Technology

Gas stove leaks methane even when turned off, study finds

Gas stoves leak significant amounts of methane while they’re burning and even when they’re turned off, according to a new report, adding to the debate over the impact of appliances that use gas. Gas use on human health and climate change.

One small study – based on measurements from stovetops, ovens and broilers in 53 homes in California – estimated that stoves emit between 0.8 and 1.3% of the natural gas they consume under unburnt form of methane, a potent greenhouse gas. Over the course of a typical year, three-quarters of these emissions occur when appliances are turned off, the study found, which could indicate leaking fittings and connections to the gas line.

The study estimates that over a 20-year period, emissions from stoves across the United States could have the same planet-warming effect as half a million gas-powered cars.

“People are very engaged,” said Eric D. Lebel, a senior scientist at the nonprofit research institute PSE Healthy Energy and lead author of the study published Thursday in the journal Environmental Science & Technology. bundle with their kitchen. “There’s something human about cooking on a gas stove, over an open fire.”

But a growing body of evidence, he said, suggests that stoves are “harmful to health and the climate at the same time.”

More and more American cities, mostly in blue states like California and Massachusetts, move house from cooking and heating with gas. New York City last month Prohibited gas hook in all new buildings. But at least 20 mostly red states have banned cities from restricting gas use, often with the support of natural gas companies and utility companies that see electrification as a threat to the planet. with their profits.

There were more than 40 million gas stoves in American households in 2015, the last year for which detailed data from government surveys are available. In general, houses and constructions are responsible estimated 13 percent US greenhouse gas emissions.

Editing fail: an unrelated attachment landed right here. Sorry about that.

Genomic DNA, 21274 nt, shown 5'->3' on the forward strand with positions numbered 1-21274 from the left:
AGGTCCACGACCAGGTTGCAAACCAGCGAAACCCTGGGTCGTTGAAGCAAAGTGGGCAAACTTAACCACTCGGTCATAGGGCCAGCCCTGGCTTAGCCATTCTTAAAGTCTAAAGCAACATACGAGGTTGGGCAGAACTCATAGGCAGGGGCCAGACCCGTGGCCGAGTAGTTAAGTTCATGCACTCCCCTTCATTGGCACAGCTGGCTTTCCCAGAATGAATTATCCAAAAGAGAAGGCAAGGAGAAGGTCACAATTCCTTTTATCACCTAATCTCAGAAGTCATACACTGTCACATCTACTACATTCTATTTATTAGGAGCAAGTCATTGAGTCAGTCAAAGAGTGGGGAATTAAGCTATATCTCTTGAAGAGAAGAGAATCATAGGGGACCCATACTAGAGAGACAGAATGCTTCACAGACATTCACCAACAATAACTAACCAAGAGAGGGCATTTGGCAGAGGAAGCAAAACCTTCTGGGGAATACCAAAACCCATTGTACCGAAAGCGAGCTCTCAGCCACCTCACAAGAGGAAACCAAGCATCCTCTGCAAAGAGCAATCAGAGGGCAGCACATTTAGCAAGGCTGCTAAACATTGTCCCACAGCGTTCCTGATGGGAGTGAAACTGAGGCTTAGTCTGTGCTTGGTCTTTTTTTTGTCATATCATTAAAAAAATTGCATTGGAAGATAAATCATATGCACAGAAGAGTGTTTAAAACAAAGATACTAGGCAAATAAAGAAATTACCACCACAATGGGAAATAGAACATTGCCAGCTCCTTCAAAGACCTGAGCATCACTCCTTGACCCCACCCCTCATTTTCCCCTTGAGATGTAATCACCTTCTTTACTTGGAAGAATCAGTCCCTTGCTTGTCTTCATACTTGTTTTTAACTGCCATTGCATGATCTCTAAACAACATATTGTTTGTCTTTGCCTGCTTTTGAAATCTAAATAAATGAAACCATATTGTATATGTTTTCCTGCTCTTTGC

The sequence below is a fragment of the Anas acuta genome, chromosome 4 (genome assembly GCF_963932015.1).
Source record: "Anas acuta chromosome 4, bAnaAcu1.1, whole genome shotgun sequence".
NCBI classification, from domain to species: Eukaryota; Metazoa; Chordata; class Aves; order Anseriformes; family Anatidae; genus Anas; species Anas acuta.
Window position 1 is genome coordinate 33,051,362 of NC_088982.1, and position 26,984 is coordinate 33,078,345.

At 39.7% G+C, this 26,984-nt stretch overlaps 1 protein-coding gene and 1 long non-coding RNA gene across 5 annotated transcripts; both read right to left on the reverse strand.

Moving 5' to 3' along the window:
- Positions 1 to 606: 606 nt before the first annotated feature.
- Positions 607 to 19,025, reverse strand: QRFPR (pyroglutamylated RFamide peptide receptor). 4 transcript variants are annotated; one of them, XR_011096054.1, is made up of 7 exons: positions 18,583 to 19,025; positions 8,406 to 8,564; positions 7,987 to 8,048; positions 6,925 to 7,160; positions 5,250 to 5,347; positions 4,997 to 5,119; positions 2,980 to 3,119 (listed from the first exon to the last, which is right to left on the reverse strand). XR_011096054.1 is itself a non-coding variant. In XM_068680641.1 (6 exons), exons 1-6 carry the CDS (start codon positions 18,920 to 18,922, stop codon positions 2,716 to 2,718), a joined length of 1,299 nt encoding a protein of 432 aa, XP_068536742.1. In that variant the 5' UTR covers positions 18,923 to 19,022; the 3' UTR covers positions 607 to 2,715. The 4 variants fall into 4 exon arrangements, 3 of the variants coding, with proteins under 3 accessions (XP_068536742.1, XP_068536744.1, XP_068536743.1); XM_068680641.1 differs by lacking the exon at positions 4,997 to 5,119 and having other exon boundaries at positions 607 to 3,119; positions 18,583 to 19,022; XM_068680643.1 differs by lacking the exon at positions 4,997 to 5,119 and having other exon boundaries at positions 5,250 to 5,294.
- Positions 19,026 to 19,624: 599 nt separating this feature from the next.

Methane is a major component of natural gas, and if it weren’t burned as it was released, it could warm the Earth 80 times more than the same amount of carbon dioxide over a 20-year period. Methane also contributes to ground-level ozone pollution, which can cause breathing problems and other health problems.

Methane leaks from oil and gas installation has attracted increasing attention in recent years, and efforts are underway to plug in thousands of dormant oil and gas wells that spew methane across the country. Rob Jackson, an earth scientist at Stanford University who carried out the new study said:

Dr. Lebel, Dr. Jackson and two co-authors have used plastic sheets to seal kitchens in private homes, Airbnb rentals, and properties for sale or rent. They found that, on average, burning one burner on a gas stove releases the same amount of methane as burning it for 10 minutes. They found that gas furnaces emit methane at a higher rate than stovetop burners, because furnaces periodically ignite and extinguish their main burners to maintain set temperatures.

The researchers also measured emissions over a five- to 10-minute period when the stove was off, although they did not attempt to pinpoint the exact source of the leak.

“It is almost an inevitable by-product of the natural gas supply chain,” said Dr. Jackson. “Every joint, every joint, has the potential to leak, especially over time when the stoves are left there for years.”

Dr Lebel said none of the leaks the researchers measured had concentrations that could lead to an explosion.

The researchers found that when it comes to methane emissions, older stoves don’t perform differently than newer ones. The more expensive models are no better than the cheaper ones either.

However, they admit that they want to conduct the test in more homes owned by people who can’t afford to replace or maintain older equipment. This will help their results better capture the disproportionate effects of emissions on low-income families, they say.

The level of methane in the atmosphere has skyrocketed in recent years, and scientists say that levels of methane in the atmosphere have skyrocketed in recent years, said Kathryn McKain, a researcher in the Earth Systems Research Laboratory of the National Oceanic and Atmospheric Administration. don’t understand why.

More methane seems to end up in the air than is consumed on the ground. Household appliances are only one piece of the puzzle, says Dr. McKain.

https://www.nytimes.com/2022/01/27/climate/gas-stoves-methane-emissions.html Gas stove leaks methane even when turned off, study finds

Fry Electronics Team

Fry Electronics.com is an automatic aggregator of the all world’s media. In each content, the hyperlink to the primary source is specified. All trademarks belong to their rightful owners, all materials to their authors. If you are the owner of the content and do not want us to publish your materials, please contact us by email – admin@fry-electronics.com. The content will be deleted within 24 hours.

Related Articles

Back to top button